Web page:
But a man like that can only be pushed so far. And if he’s pushed *too* far, all that’s left is for the bitterness to eat its way to self-destruction … or self-discovery of the real truth of what lies at his core.  

This is a tough, action-packed, insightful story of man dragged down nearly to the bottom and then fighting his way back --- for himself, for his family honor, and for the woman he truly loves.

This is one of Mean Pete’s best … and that’s saying a lot.
Strongly recommended!

Friday, July 10, 2015


In this sixth entry, by Steve Mertz --- veteran action/adventure writer and concept creator of the BLAZE! series --- ZOMBIES OVER YONDER is a wild, action-packed yarn that takes off like a shot and zips along like a well-aimed bullet.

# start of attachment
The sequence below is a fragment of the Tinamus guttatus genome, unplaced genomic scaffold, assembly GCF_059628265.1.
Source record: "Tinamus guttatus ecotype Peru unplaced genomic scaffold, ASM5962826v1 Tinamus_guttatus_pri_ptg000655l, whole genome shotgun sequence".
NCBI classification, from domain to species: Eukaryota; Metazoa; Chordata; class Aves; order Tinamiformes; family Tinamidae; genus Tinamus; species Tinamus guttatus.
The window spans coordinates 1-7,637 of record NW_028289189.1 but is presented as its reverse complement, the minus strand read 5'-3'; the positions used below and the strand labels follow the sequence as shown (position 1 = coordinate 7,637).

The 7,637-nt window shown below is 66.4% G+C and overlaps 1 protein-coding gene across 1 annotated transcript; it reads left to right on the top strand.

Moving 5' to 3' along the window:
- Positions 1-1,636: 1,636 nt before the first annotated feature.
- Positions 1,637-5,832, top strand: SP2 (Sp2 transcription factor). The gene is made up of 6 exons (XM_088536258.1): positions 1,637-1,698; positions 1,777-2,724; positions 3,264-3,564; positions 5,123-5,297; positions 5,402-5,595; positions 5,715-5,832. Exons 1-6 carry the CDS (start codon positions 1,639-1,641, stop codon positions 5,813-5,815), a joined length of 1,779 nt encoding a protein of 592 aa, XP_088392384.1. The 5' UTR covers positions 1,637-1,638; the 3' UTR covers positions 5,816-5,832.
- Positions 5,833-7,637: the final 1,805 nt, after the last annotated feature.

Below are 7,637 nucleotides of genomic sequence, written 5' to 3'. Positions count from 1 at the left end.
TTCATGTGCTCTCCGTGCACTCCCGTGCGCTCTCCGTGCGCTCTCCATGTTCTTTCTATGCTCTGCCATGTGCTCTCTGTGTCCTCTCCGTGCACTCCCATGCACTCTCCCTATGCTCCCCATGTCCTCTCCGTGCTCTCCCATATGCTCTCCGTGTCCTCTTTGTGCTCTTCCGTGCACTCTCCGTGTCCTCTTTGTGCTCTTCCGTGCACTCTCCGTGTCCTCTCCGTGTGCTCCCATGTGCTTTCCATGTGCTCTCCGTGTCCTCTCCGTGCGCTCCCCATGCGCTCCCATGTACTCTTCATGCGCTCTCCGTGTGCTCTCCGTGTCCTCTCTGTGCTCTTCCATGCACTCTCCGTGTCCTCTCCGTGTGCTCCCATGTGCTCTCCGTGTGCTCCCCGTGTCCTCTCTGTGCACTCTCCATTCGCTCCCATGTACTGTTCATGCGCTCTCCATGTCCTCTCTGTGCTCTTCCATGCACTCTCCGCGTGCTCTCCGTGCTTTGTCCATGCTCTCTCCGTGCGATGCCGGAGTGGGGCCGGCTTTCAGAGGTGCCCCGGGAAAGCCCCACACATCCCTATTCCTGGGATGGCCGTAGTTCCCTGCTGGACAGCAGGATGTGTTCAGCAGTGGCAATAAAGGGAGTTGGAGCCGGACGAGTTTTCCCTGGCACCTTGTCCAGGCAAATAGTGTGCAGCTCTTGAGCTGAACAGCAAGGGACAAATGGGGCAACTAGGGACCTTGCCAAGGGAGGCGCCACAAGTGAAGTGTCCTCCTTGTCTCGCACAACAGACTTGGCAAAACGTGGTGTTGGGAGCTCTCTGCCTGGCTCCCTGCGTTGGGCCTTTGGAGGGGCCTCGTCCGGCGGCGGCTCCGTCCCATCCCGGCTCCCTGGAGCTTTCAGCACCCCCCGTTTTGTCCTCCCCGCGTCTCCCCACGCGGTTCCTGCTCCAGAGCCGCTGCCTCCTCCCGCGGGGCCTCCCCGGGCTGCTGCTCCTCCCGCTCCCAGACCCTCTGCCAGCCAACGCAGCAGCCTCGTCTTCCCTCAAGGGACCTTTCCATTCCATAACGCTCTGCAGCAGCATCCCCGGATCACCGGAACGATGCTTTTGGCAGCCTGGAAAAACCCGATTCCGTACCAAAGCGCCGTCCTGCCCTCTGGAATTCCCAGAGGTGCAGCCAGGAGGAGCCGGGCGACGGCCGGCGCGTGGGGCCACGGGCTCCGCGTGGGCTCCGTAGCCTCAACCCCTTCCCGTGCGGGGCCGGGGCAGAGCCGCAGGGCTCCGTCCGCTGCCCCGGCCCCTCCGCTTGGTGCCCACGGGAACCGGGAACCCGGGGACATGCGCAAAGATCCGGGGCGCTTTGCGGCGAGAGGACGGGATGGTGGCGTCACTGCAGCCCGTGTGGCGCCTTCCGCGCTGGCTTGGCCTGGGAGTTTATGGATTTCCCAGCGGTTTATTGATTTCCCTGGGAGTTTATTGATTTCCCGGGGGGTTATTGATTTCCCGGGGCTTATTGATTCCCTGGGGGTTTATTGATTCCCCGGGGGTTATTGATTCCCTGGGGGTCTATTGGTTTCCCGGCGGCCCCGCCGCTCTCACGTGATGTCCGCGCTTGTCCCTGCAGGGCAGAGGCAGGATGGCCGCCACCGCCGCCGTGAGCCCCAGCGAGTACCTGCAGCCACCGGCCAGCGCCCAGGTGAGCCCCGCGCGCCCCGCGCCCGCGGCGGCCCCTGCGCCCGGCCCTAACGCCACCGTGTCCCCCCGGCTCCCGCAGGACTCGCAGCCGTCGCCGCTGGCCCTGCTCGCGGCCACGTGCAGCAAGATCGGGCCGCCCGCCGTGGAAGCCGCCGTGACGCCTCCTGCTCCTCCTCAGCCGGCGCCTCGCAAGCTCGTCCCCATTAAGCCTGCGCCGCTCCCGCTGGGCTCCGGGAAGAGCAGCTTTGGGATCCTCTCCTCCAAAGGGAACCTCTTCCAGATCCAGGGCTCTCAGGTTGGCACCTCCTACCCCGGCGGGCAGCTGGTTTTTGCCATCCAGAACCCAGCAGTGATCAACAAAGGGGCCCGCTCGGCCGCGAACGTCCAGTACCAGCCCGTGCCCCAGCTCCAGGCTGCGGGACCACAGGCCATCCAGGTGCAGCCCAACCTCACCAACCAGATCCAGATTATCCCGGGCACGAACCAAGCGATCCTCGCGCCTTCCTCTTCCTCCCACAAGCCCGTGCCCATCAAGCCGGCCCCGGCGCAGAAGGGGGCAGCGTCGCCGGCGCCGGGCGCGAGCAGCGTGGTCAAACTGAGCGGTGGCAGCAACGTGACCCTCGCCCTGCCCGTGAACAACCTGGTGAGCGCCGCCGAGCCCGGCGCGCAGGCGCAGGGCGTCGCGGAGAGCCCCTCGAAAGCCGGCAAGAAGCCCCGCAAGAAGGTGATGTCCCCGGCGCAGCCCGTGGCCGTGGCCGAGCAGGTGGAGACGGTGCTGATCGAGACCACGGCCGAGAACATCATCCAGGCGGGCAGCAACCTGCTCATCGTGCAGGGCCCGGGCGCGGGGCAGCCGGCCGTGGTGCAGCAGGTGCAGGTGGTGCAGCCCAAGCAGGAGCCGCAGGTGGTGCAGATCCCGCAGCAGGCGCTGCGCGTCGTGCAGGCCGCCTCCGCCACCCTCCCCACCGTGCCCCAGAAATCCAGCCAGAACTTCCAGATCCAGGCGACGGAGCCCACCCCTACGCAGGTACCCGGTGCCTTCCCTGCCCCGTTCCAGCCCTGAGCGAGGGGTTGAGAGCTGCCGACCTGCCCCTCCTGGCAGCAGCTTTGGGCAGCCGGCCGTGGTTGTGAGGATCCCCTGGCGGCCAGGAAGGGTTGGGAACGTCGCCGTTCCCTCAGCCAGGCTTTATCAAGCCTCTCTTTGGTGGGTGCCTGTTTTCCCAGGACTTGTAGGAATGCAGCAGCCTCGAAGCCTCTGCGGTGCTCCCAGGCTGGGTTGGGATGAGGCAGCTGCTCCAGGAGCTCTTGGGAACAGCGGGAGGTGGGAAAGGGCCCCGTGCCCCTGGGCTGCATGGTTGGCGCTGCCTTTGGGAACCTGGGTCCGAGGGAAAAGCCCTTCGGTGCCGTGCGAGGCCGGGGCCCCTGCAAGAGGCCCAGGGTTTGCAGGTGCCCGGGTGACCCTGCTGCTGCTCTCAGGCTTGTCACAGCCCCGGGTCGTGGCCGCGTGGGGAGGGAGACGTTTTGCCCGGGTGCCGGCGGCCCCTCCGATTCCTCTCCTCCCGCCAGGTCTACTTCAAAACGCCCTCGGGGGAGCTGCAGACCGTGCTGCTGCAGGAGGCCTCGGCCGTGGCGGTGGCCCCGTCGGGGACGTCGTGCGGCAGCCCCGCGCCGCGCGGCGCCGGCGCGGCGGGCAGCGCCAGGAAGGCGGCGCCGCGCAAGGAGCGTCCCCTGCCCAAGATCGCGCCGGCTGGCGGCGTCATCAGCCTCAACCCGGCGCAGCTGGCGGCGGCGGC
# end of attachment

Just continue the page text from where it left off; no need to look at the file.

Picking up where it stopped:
J.D. and Kate Blaze, the Old West’s only man and wife team of gunfighters, are plying their trade in a traditional manner at the start. When the fugitive they’re bringing in for a reward makes a daring escape attempt with the aid of some hardcases lying in wait at the train station, the attempt fails in a bloody shootout. But before the rabid dog fugitive can be cut down, he ruthlessly blasts an innocent young woman bystander. The Blazes feel a share of the guilt for her death. So, based on a letter found on her body, they head for the remote town of Yonder to make contact with the father she was on her way to visit and inform him of the tragedy.